Are reading and math difficulties two sides of the same coin?
Researchers are finding that students with dyslexia—defined as difficulty in reading accurately and fluently—often also have trouble with math fluency. Reading and math struggles often manifest themselves in the same part of the brain, and interventions that help in one area, such as math fluency, may also boost a student’s word skills.
A recent two-day National Science Foundation-sponsored conference here brought together experts in brain research, learning disabilities, and math and reading education to talk about the connections in their worlds.
Among the findings shared at the conference: an unpublished study of Finnish elementary students found that 40 percent of the group scoring below the 16th percentile on a reading achievement test also scored below the 16th percentile on a math test. That study also showed that it was particularly difficult for interventions to make a significant improvement in the group of students who showed struggles in both areas. A separate study of a group of American elementary students also showed that many students had overlapping reading and math difficulties.
Difficulties sometimes show up well before children start school. For example, research has shown thatare at risk of developing math difficulties later.
But some interventions showed success in tackling both challenges at the same time. For example, a study of elementary students conducted by researchers from Vanderbilt University showed that children who spent 30 minutes in a reading intervention and 15 minutes in a math intervention had better results in reading than children who got the 30-minute reading intervention alone.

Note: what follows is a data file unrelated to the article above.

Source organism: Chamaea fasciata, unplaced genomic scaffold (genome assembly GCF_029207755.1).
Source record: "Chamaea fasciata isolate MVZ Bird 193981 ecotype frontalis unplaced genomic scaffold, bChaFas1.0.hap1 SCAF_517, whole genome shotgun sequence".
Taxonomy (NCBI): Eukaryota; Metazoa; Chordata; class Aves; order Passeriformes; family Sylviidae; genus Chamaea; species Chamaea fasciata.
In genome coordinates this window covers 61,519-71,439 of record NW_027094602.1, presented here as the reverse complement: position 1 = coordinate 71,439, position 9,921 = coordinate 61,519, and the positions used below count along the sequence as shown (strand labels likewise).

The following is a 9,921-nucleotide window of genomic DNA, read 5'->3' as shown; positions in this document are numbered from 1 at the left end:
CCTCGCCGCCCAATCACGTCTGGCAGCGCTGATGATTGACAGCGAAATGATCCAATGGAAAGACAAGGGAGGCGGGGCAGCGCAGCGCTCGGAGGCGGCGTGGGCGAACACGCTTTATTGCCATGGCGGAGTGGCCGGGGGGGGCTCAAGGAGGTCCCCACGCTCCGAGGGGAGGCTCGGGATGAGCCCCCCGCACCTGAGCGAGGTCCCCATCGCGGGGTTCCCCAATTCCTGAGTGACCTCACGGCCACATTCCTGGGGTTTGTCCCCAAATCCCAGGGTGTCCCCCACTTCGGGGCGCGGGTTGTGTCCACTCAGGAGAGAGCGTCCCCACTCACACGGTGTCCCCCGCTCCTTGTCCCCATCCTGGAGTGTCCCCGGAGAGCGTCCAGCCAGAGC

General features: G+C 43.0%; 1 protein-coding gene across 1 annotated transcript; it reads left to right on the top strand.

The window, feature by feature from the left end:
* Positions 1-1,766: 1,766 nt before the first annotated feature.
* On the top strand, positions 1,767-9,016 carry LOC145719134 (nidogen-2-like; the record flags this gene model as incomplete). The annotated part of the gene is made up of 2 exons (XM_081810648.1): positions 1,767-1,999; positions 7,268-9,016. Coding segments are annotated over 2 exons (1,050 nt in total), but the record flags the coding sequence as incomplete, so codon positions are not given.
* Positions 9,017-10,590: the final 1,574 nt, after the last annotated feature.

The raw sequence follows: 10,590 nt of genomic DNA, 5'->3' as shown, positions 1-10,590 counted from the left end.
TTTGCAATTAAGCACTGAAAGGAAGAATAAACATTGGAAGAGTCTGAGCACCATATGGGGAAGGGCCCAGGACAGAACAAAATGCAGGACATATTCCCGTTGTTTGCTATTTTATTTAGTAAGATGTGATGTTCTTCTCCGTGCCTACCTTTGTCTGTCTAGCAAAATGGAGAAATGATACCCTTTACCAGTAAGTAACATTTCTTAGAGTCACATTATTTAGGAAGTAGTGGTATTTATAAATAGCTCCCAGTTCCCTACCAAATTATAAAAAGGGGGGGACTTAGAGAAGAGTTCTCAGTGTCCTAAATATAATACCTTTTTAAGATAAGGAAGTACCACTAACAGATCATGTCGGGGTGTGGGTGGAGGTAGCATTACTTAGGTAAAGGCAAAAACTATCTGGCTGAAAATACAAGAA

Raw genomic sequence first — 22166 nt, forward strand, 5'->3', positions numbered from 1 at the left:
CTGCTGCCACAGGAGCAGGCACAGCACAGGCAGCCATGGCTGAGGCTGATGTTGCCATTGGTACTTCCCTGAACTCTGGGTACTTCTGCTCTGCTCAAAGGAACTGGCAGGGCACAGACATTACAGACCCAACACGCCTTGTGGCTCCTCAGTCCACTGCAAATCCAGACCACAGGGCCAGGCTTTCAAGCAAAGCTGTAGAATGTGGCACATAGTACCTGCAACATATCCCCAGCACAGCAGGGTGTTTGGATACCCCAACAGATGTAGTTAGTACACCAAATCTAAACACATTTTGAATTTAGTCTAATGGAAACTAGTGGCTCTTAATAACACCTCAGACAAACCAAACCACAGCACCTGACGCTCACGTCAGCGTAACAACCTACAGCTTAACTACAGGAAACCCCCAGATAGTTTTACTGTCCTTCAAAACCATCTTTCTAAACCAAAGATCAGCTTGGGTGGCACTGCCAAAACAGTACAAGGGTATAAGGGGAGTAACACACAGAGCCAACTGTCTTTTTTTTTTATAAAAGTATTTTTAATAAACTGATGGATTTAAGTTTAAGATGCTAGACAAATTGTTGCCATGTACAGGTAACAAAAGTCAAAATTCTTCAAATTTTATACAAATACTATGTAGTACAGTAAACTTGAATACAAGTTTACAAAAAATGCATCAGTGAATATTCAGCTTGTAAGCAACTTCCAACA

The challenge is getting all these interventions to schools. Several presenters said that schools generally focus on reading interventions, and helping students who also struggle in math takes a back seat.
“When we say ‘learning disabilities,’ we are mostly talking about reading,” said Rose Vukovic, an associate professor of educational psychology at the University of Minnesota. Vukovic, who has done research on groups of elementary-age students with reading difficulties, showing that many of them had problems with math as well.
“We have to pay attention to other facets as well,” she said. “We can’t do reading to the exclusion of everything else.”
There also are challenges when it comes to translating research-based practices to schools, said Nicole Bucka, the response-to-intervention coordinator for the Cumberland district in Rhode Island.
For example, for middle schoolers, there was little time in the school day to receive both a math intervention and support on the other goals outlined in their individualized education programs, she said.
And, for older students, there was no way to ignore behavior as a component of the intervention, Bucka said. Older students have often had so much experience with failure that teachers had to be explicitly taught how to address math anxiety and learned helplessness. Positive self-talk had to be embedded in the interventions as well, Bucka found.
The two-day event was born out of the federal, or READ Act.
That act, passed in 2016, requires that National Science Foundation to make grants related to dyslexia research, specifically in the area of early identification, professional development, and curricula development. Science, technology, engineering and math is also a focus of the READ Act.
But Jack Fletcher, a professor of psychology at the University of Houston and the principal investigator for the Texas Center for Learning Disabilities, said during his presentation that many schools are still struggling to implement the strong reading instruction that all students need.
“It circles back to what’s happening in the classroom,” Fletcher said after the conference. “If we don’t have strong core instruction in reading, math, and writing, we’re starting at a deficit.”
A version of this article appeared in the October 04, 2017 edition of Education Week as Math, Reading Hurdles Drawing Joint Scrutiny